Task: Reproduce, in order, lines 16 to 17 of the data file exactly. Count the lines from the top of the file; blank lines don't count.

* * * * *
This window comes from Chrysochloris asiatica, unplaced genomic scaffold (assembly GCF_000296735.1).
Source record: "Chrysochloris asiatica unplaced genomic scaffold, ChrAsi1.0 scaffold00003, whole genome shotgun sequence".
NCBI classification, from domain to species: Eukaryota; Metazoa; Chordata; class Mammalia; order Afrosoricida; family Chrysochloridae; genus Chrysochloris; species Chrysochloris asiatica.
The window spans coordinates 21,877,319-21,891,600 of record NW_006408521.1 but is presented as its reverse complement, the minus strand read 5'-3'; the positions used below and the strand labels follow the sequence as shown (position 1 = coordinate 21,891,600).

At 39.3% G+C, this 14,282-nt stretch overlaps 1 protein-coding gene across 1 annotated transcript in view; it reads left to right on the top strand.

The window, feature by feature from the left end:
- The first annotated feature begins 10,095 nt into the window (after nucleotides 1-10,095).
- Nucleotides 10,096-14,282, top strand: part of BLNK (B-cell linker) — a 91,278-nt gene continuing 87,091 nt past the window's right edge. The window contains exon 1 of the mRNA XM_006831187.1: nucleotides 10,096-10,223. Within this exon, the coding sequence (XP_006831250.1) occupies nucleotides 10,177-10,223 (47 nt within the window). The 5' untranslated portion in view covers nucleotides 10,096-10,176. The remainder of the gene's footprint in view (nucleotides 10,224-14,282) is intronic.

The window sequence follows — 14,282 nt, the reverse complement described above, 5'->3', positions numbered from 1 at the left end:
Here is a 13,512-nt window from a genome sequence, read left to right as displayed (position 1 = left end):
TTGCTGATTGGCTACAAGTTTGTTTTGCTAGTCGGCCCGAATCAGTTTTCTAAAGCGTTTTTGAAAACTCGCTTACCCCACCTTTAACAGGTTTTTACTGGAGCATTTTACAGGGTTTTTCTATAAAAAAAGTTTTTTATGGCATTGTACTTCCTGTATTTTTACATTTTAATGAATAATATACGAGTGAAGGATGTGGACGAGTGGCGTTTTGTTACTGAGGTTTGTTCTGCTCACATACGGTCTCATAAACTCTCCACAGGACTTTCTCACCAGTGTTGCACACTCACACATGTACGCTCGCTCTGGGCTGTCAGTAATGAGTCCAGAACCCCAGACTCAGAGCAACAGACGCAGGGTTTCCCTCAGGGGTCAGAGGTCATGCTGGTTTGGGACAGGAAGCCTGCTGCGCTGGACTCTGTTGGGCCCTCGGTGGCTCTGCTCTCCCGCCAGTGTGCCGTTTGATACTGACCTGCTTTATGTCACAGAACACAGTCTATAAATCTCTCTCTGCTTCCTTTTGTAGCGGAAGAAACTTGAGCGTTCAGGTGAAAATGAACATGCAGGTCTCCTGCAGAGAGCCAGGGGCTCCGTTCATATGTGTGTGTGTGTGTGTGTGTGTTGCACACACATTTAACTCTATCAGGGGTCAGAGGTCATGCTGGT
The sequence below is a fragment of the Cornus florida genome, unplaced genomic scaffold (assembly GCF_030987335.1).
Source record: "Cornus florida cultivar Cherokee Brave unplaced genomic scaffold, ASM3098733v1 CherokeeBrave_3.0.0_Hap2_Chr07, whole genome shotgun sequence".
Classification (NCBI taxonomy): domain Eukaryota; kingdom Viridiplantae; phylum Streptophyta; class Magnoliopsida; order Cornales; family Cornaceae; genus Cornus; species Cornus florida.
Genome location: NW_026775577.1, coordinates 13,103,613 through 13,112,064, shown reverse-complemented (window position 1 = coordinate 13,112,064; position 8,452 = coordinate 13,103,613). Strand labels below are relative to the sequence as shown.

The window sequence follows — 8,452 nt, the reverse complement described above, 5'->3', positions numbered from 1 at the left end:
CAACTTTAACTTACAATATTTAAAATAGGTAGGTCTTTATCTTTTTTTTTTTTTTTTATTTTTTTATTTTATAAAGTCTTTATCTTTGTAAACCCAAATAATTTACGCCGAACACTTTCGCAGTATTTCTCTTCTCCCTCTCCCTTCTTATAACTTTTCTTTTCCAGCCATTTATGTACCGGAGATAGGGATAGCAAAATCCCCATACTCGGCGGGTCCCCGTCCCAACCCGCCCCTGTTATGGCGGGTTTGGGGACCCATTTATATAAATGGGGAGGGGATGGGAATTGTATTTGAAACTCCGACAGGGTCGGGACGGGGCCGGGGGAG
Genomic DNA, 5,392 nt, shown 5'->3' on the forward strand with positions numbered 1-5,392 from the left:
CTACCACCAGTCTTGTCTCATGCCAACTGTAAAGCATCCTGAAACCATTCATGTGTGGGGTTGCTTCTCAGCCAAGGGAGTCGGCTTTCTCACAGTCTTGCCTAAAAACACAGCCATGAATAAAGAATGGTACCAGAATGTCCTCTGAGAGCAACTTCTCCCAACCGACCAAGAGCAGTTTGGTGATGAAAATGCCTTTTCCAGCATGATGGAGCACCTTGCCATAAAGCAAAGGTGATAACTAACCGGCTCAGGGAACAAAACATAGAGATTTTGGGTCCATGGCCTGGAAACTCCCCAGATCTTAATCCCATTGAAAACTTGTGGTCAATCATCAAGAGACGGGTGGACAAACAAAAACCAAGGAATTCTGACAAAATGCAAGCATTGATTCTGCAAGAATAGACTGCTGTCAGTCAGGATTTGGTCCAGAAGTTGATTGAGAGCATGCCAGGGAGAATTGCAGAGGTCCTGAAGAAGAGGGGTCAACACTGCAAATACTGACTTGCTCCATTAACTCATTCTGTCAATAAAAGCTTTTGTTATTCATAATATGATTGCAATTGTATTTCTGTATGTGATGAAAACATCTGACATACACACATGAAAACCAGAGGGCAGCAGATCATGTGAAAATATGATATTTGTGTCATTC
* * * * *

The window sequence follows — 8,452 nt, the reverse complement described above, 5'->3', positions numbered from 1 at the left end:
CAACTTTAACTTACAATATTTAAAATAGGTAGGTCTTTATCTTTTTTTTTTTTTTTTATTTTTTTATTTTATAAAGTCTTTATCTTTGTAAACCCAAATAATTTACGCCGAACACTTTCGCAGTATTTCTCTTCTCCCTCTCCCTTCTTATAACTTTTCTTTTCCAGCCATTTATGTACCGGAGATAGGGATAGCAAAATCCCCATACTCGGCGGGTCCCCGTCCCAACCCGCCCCTGTTATGGCGGGTTTGGGGACCCATTTATATAAATGGGGAGGGGATGGGAATTGTATTTGAAACTCCGACAGGGTCGGGACGGGGCCGGGGGAG